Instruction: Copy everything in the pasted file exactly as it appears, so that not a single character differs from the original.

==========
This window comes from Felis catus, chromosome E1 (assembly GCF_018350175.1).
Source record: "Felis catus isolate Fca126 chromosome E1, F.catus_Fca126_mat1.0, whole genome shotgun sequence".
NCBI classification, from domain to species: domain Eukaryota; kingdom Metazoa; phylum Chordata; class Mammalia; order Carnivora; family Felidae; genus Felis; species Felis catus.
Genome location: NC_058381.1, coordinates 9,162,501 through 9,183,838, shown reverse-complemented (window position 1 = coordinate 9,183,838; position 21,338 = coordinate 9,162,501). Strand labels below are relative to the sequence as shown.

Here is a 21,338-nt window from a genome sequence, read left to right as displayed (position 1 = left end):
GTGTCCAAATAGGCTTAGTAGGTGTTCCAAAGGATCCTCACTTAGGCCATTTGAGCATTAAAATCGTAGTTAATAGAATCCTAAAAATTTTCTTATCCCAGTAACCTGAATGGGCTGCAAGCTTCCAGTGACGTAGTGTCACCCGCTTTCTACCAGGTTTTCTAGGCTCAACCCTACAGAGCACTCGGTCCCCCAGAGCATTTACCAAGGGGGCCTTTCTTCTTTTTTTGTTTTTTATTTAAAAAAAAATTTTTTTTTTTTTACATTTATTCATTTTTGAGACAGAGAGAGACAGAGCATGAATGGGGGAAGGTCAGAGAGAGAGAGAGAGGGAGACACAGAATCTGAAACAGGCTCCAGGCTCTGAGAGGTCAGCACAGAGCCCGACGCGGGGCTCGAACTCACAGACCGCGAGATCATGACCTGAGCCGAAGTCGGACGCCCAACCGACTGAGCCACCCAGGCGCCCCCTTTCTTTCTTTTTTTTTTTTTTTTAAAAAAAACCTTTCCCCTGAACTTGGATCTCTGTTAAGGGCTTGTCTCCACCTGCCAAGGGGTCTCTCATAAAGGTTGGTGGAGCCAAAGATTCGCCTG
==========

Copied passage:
This window comes from Felis catus, chromosome E1 (assembly GCF_018350175.1).
Source record: "Felis catus isolate Fca126 chromosome E1, F.catus_Fca126_mat1.0, whole genome shotgun sequence".
NCBI classification, from domain to species: domain Eukaryota; kingdom Metazoa; phylum Chordata; class Mammalia; order Carnivora; family Felidae; genus Felis; species Felis catus.
Genome location: NC_058381.1, coordinates 9,162,501 through 9,183,838, shown reverse-complemented (window position 1 = coordinate 9,183,838; position 21,338 = coordinate 9,162,501). Strand labels below are relative to the sequence as shown.

Here is a 21,338-nt window from a genome sequence, read left to right as displayed (position 1 = left end):
GTGTCCAAATAGGCTTAGTAGGTGTTCCAAAGGATCCTCACTTAGGCCATTTGAGCATTAAAATCGTAGTTAATAGAATCCTAAAAATTTTCTTATCCCAGTAACCTGAATGGGCTGCAAGCTTCCAGTGACGTAGTGTCACCCGCTTTCTACCAGGTTTTCTAGGCTCAACCCTACAGAGCACTCGGTCCCCCAGAGCATTTACCAAGGGGGCCTTTCTTCTTTTTTTGTTTTTTATTTAAAAAAAAATTTTTTTTTTTTTACATTTATTCATTTTTGAGACAGAGAGAGACAGAGCATGAATGGGGGAAGGTCAGAGAGAGAGAGAGAGGGAGACACAGAATCTGAAACAGGCTCCAGGCTCTGAGAGGTCAGCACAGAGCCCGACGCGGGGCTCGAACTCACAGACCGCGAGATCATGACCTGAGCCGAAGTCGGACGCCCAACCGACTGAGCCACCCAGGCGCCCCCTTTCTTTCTTTTTTTTTTTTTTTTAAAAAAAACCTTTCCCCTGAACTTGGATCTCTGTTAAGGGCTTGTCTCCACCTGCCAAGGGGTCTCTCATAAAGGTTGGTGGAGCCAAAGATTCGCCTG